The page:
Brookes, a British army captain, awakes after being wounded in the mountains of Italy to find himself a guest of the baron of Castelmantia in his remote castle. He can remember the ambush by Mussolini’s fascists, the panic of the rebels, the bloodshed, and being struck by a bullet. And there are other things too… things he’d rather not remember. Instead, he turns his attention to the castle and its strange inhabitants, a family of four – a couple, their daughter and young son – who both intrigue and repel him. As winter locks them into the castle and the conflict escalates beyond their walls, Brookes finds himself drawn into the mystery at the heart of the family, determined to understand the game they seem to be playing. Who are they really? Why do they live alone in that bleak, decaying place? What do they want from him? And what should he make of their nightly ritual where they show themselves by lamplight at the window? It’s almost as if they were prisoners there… But then Brookes is not quite what he seems either, and his intrusion into the family’s lonely existence will have explosive results, leaving an unforgettable imprint on each of them.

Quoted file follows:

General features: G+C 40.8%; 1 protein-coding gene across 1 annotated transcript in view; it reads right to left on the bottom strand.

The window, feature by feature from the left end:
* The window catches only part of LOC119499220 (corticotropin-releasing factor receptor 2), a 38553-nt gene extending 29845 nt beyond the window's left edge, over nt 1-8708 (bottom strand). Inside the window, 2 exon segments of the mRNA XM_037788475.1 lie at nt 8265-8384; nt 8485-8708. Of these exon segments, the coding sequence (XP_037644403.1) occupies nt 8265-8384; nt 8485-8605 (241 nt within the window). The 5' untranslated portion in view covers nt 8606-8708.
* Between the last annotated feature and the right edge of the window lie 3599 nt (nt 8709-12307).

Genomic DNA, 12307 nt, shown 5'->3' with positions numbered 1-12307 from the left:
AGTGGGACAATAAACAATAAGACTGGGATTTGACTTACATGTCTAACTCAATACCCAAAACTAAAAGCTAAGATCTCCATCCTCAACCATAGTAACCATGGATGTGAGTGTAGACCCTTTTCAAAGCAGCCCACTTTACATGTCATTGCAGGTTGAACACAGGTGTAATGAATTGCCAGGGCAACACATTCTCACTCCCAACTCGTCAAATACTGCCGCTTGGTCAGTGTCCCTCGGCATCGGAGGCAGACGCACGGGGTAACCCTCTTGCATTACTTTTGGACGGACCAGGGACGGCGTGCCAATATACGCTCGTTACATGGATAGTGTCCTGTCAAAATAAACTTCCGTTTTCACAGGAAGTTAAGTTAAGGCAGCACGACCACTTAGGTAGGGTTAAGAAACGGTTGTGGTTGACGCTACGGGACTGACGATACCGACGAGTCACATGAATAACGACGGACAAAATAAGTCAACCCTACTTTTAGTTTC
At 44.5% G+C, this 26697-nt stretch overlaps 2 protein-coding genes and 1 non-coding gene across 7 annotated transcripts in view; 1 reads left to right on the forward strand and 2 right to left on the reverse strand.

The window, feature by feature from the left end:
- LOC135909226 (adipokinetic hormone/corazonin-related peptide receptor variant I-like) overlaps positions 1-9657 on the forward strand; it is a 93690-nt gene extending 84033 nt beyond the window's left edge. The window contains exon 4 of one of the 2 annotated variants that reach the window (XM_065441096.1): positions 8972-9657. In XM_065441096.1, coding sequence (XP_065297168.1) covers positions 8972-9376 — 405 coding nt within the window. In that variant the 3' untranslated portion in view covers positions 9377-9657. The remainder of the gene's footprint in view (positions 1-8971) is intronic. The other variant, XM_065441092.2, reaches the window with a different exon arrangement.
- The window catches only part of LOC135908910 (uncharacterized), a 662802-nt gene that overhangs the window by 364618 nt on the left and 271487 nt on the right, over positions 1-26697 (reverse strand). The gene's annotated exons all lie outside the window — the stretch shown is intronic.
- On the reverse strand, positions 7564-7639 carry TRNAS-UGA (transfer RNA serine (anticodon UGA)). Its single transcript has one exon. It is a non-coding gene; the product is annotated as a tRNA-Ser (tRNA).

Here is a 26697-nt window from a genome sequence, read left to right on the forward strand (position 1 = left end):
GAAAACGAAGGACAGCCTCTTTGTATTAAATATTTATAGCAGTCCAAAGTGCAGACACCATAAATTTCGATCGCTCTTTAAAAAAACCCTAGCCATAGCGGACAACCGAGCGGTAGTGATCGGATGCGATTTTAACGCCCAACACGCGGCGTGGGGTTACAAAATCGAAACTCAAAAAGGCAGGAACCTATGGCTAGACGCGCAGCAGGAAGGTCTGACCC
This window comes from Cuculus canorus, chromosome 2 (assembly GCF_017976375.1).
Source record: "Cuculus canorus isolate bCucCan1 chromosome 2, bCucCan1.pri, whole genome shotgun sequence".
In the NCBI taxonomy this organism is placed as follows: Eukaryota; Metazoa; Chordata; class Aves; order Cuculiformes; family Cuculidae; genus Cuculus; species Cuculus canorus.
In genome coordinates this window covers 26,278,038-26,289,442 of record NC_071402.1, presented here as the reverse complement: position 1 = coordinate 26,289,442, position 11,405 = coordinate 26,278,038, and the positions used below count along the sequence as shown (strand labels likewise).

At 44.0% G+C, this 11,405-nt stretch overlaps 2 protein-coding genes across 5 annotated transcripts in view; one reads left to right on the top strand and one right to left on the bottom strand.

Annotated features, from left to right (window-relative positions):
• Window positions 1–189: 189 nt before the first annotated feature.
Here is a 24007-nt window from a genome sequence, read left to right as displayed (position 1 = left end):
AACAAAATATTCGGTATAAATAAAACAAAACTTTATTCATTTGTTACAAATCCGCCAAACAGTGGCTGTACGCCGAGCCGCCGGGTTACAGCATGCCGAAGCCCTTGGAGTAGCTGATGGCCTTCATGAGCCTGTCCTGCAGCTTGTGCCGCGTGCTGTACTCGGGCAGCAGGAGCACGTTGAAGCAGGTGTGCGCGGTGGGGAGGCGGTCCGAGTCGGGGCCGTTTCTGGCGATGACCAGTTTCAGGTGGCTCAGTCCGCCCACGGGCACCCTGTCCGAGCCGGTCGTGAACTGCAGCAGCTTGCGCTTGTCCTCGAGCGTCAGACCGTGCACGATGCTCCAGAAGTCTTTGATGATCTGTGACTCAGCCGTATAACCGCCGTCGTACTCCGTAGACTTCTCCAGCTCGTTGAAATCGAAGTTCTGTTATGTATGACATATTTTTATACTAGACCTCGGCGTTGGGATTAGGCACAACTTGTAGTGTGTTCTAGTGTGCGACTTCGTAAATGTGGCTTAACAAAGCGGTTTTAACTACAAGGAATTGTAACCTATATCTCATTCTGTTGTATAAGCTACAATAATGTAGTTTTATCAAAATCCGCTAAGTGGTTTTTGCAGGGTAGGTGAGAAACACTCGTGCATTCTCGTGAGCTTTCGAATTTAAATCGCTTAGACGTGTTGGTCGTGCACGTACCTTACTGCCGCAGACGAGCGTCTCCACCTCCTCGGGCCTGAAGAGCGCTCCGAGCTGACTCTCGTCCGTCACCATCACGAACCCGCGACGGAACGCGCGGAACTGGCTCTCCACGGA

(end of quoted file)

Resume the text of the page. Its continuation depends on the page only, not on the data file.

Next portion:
A story of multiple deceptions and concealed identities that unfolds like a pack of cards . . . A space filled with intrigue and potential danger, with hints of Kafka or Mervyn Peake. Mysterious, beguiling, playful, yet making perfect sense.
- Gerard Woodward
An exciting and lyrical new voice in fiction. Breckon's work is thought provoking and intelligent. He is one to watch.
- Mo Hayder
The sense of unreality in the castle is skillfully juxtaposed against the reality of war and the confused and vicious conflict between Italy's fascists and communists. An ambitious and accomplished historical novel.